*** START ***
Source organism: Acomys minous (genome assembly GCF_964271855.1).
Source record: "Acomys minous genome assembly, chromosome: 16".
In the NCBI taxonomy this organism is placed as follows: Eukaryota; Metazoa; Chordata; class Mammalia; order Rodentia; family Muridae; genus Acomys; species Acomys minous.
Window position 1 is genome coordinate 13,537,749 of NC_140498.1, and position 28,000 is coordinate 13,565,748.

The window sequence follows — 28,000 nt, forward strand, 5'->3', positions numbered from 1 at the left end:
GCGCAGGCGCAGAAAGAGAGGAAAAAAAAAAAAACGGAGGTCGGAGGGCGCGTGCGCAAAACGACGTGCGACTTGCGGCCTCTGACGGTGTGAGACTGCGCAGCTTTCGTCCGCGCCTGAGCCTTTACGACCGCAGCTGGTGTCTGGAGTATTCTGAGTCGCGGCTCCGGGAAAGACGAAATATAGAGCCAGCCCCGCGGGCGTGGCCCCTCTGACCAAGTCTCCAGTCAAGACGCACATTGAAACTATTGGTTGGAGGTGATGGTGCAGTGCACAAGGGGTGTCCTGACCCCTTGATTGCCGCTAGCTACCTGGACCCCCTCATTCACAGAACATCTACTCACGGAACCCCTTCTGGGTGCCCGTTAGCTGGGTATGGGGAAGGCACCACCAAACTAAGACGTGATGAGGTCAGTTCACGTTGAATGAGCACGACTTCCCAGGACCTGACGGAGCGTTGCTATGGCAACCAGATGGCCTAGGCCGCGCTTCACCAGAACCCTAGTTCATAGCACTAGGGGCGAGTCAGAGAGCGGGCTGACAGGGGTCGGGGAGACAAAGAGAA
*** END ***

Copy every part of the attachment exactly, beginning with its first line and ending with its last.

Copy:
Source organism: Acomys minous (genome assembly GCF_964271855.1).
Source record: "Acomys minous genome assembly, chromosome: 16".
In the NCBI taxonomy this organism is placed as follows: Eukaryota; Metazoa; Chordata; class Mammalia; order Rodentia; family Muridae; genus Acomys; species Acomys minous.
Window position 1 is genome coordinate 13,537,749 of NC_140498.1, and position 28,000 is coordinate 13,565,748.

The window sequence follows — 28,000 nt, forward strand, 5'->3', positions numbered from 1 at the left end:
GCGCAGGCGCAGAAAGAGAGGAAAAAAAAAAAAACGGAGGTCGGAGGGCGCGTGCGCAAAACGACGTGCGACTTGCGGCCTCTGACGGTGTGAGACTGCGCAGCTTTCGTCCGCGCCTGAGCCTTTACGACCGCAGCTGGTGTCTGGAGTATTCTGAGTCGCGGCTCCGGGAAAGACGAAATATAGAGCCAGCCCCGCGGGCGTGGCCCCTCTGACCAAGTCTCCAGTCAAGACGCACATTGAAACTATTGGTTGGAGGTGATGGTGCAGTGCACAAGGGGTGTCCTGACCCCTTGATTGCCGCTAGCTACCTGGACCCCCTCATTCACAGAACATCTACTCACGGAACCCCTTCTGGGTGCCCGTTAGCTGGGTATGGGGAAGGCACCACCAAACTAAGACGTGATGAGGTCAGTTCACGTTGAATGAGCACGACTTCCCAGGACCTGACGGAGCGTTGCTATGGCAACCAGATGGCCTAGGCCGCGCTTCACCAGAACCCTAGTTCATAGCACTAGGGGCGAGTCAGAGAGCGGGCTGACAGGGGTCGGGGAGACAAAGAGAA